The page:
Schlumberger Ltd., the world's largest oilfield services company, will eliminate 5 percent of its work force.
Job cuts that have afflicted almost every sector of the economy reached into the oil industry, as the biggest oilfield service providers said they were cutting employees. Schlumberger Ltd., the world's largest oilfield services company, will eliminate up to 1,000 jobs in North America, or about 5 percent of its work force, and is looking at cuts elsewhere globally. Halliburton Co. also said it would begin laying off workers but didn't say how many or when. Both companies have headquarters in Houston, a city that has boomed as oil prices soared. Schlumberger said up to 100 jobs would be cut in Houston, where it employs 5,000.
During the fourth quarter, crude tumbled from $100 a barrel to $40. That was in sharp contrast to the rest of 2008, when oil prices soared and producers posted record profits.
Oil and gas companies have since scrapped many exploration and production projects, reducing work for companies like Halliburton and Schlumberger.
"We do expect reductions in other parts of the world, but I have no specifics in terms of timing or numbers," Schlumberger spokesman Stephen Harris said Thursday.
The company, whose principal offices are in Houston, Paris and The Hague, employs 19,000 in North America and 84,000 worldwide.
Halliburton employs more than 55,000 people and also has headquarters in Dubai.
Schlumberger warned earlier this month that its annual profit would fall below expectations due to the global economic slowdown.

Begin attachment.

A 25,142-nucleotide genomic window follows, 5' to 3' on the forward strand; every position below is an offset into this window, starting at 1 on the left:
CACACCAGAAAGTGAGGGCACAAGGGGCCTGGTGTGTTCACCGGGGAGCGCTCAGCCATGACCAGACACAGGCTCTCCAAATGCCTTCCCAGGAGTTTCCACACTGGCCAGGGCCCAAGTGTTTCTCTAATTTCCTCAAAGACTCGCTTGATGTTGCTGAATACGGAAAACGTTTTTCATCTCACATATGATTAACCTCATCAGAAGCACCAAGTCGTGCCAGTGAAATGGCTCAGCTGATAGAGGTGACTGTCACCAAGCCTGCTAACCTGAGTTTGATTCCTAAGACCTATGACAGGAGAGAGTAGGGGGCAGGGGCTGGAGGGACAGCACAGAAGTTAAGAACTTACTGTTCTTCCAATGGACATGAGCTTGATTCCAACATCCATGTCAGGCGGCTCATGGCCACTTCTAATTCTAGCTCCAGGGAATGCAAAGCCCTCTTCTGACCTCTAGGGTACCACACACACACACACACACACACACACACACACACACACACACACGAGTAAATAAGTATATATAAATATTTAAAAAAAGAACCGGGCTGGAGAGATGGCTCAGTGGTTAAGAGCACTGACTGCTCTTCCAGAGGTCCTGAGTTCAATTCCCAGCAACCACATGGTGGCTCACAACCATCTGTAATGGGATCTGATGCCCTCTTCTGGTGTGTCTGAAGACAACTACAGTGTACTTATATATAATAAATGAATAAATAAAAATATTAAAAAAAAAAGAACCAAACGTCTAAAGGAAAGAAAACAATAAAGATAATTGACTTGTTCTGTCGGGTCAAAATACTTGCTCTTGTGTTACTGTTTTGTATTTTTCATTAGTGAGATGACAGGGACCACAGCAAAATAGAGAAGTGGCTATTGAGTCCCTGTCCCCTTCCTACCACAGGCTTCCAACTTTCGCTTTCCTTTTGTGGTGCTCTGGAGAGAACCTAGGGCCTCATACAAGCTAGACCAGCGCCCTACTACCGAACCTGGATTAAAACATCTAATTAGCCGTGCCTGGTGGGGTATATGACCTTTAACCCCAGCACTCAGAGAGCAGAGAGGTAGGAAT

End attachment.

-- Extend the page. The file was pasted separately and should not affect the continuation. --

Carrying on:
Halliburton in November acknowledged the ongoing financial crisis could make it very challenging to meet revenue growth and other performance targets in 2009.
"Halliburton has faced adverse conditions before, and we realize that 2009 will be a challenging year ? it simply is not business as usual," the company said in a statement Thursday.
Oil companies hire service providers like Schlumberger and Halliburton for a variety of well-site jobs that can include seismic tests, directional drilling and reservoir management.
Crude has tumbled 70 percent since reaching summer highs near $150. That, combined with the global credit crisis, has caused many producers to slash capital spending budgets and eliminate drilling projects.
Crude prices have fallen 15 percent in just the past two days with growing evidence that energy demand continues to fall.
Schlumberger shares rose 22 cents to close at $45.83 Thursday, while Halliburton shares rose 47 cents to $21.16.